Local Residents With Disabilities Applaud Elimination Of R-Word

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ELIZABETH – Community Access Unlimited (CAU), on behalf of its members with disabilities who live throughout Union County, applauded the recent signing of Rosa’s Law by President Obama, officially eliminating the terms “mental retardation” and “mentally retarded” from federal education, health and labor laws and replacing them with the term “intellectual disability,” according to Sid Blanchard, CAU executive director.

Blanchard also noted that enactment of the law comes during National Disabilities Employment Awareness Month, which was established by Congress to recognize the contributions of people with disabilities to society and the workforce, and to educate the public and employers about issues relating to disabilities and employment.

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“This is an historic step for our nation,” Blanchard said. “Too long people with disabilities have endured a label that is both disrespectful and antithetical of their daily achievements and the contributions they make to society. Every day our members overcome their disabilities to live independent and productive lives, including living in apartments or homes they own, commuting and traveling and practicing consumerism.

“In addition, many of our members are employed, some for many years by the same company. They are valued employees who help make their businesses stronger. They pay taxes, shop and contribute to the local economy. These are people whose lives are flourishing and it is fitting that as a nation we no longer apply a label to them that is counter-reflective of that.”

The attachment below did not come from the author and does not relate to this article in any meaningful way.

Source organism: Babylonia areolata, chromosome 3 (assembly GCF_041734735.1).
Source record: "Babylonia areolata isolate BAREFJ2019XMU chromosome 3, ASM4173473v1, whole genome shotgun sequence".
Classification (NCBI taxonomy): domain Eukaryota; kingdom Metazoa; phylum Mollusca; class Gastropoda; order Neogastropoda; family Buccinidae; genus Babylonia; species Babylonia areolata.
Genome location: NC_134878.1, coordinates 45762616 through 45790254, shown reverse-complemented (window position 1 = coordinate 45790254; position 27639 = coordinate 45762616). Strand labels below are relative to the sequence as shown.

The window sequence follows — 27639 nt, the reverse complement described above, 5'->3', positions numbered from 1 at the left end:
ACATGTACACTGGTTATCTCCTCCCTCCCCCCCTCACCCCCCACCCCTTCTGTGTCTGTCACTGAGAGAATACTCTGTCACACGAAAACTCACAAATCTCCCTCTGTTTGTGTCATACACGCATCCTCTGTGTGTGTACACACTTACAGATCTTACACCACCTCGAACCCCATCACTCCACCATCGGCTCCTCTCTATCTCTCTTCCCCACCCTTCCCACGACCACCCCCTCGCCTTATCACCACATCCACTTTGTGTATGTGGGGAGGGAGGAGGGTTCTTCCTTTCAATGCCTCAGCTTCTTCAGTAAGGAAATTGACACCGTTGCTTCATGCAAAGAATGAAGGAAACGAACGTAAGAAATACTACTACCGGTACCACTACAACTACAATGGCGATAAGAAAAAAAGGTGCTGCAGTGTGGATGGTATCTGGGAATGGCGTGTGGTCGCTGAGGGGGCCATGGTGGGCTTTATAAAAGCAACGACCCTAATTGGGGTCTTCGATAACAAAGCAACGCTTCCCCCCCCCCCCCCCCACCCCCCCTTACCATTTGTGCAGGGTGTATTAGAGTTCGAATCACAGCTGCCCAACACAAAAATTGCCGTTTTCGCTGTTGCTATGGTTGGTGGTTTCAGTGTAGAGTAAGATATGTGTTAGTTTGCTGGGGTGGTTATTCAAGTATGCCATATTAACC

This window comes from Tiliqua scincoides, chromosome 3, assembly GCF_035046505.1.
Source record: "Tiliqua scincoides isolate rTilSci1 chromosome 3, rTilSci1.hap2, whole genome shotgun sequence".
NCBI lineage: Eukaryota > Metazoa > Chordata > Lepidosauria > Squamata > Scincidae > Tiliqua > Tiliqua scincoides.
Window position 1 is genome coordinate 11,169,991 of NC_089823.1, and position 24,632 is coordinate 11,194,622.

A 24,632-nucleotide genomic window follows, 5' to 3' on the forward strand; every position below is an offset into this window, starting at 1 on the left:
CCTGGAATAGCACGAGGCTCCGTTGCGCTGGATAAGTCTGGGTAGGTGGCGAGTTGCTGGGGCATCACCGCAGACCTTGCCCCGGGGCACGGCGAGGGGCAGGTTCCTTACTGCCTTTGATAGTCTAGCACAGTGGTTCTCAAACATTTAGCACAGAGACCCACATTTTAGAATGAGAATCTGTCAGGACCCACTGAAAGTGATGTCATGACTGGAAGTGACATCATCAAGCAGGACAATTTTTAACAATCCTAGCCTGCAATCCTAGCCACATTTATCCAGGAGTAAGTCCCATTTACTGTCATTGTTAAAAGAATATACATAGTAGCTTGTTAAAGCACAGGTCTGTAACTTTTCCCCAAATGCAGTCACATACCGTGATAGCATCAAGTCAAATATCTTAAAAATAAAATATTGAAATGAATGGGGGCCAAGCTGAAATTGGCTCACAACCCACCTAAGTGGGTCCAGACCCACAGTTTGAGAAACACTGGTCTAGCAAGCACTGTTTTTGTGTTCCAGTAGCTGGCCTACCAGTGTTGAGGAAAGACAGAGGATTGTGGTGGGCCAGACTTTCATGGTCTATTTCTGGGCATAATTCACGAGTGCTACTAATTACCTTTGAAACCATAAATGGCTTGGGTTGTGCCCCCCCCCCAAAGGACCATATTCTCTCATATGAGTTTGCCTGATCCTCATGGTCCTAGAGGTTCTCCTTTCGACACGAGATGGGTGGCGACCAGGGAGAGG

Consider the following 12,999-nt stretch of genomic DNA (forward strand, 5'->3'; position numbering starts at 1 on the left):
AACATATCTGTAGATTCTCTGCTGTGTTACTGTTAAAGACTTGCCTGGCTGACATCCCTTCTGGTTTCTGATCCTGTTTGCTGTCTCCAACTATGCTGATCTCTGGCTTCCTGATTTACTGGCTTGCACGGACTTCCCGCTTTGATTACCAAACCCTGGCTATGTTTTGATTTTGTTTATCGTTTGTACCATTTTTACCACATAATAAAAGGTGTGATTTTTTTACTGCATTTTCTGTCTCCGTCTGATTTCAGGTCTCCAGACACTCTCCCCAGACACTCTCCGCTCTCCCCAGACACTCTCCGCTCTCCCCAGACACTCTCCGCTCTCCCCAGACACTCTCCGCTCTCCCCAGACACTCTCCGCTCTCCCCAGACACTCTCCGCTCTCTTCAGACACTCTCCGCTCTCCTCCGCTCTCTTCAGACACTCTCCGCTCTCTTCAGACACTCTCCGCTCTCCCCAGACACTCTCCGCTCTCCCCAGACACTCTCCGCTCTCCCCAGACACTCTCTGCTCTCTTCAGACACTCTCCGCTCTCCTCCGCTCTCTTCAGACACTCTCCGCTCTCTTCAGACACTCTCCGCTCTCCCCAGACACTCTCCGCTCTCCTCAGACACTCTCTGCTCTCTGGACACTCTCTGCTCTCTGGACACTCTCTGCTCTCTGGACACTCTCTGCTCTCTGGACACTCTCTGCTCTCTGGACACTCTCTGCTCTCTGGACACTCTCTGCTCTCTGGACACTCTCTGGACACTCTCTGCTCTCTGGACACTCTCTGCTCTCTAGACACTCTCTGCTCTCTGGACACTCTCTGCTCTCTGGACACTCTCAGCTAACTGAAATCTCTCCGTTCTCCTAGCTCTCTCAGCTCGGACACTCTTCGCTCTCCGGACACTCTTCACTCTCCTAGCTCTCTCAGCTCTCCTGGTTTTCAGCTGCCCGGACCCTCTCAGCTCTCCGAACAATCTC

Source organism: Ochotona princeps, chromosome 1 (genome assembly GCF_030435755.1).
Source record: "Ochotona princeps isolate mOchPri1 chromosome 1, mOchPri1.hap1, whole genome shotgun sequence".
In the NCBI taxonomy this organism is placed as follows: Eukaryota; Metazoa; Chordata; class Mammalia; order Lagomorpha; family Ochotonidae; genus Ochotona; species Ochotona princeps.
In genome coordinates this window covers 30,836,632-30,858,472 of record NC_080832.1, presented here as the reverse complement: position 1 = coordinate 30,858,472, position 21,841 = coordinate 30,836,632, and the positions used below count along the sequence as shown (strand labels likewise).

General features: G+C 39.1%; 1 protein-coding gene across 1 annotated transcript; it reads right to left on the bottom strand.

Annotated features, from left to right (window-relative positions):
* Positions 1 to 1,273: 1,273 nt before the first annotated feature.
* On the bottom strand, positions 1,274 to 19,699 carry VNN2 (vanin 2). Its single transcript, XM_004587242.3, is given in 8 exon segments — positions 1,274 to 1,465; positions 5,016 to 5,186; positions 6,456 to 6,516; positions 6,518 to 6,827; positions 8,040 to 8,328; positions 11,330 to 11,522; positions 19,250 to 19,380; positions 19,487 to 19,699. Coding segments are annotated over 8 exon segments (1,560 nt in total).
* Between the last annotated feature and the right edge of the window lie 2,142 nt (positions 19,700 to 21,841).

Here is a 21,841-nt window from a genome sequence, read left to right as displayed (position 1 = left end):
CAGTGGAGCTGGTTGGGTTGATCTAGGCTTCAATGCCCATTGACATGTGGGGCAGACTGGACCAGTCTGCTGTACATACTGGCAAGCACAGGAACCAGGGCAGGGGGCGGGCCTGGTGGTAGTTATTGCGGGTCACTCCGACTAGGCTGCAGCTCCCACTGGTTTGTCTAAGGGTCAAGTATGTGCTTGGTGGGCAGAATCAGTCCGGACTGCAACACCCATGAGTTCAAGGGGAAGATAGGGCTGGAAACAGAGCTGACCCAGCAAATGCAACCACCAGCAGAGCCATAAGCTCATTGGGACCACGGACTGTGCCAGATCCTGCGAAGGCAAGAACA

CAU member John Hargrove has worked at Standard Nipple Works, Inc. in Garwood as a machine operator since 1987. Hargrove is methodical with his paycheck, putting $200 into savings each week and using the rest to pays bills and shop.

Employment also enabled Hargrove to become a homeowner. He took classes at CAU to learn about setting goals, saving money and credit-worthiness and then purchased the condo in which he was living three years ago.

“Nobody is going to do it but yourself,” he said. “If people want to learn how to maintain their goals and have their own apartment, it is for them to ask someone to teach them. You don’t have to say I can’t do it.”

Mark Bloom, another CAU member, is committed to helping other members and people with disabilities in general also to recognize they do not have to say they can’t do it. Bloom is first vice president of the agency’s Helping Hands Self-Advocacy Group, which advocates for the rights of people with disabilities at the local, state and federal level. He also is involved with the agency’s Jump Start Self-Advocacy consulting business, which works with self-advocates, service providers and the community at-large to be sure they are well versed in the needs, desires and civil rights of people with disabilities.

Bloom holds workshops for members to teach them how to speak up for their rights and recently traveled to a self-advocacy conference in New Orleans to give a presentation. He also helps interview prospective new hires for CAU to ensure they are sensitive to the needs of people with disabilities.

“We talk about the R-word and self-advocacy so when they get the job they know about the members,” he said.

Rosa’s law was named for Rosa Marcellino, who has Down syndrome. Rosa’s mother, Nina Marcellino, successfully fought to have Maryland state law terminology changed after Rosa was labeled retarded at school. Her cause was taken to the federal level by Sen. Barbara Mikulski (D-Md.).


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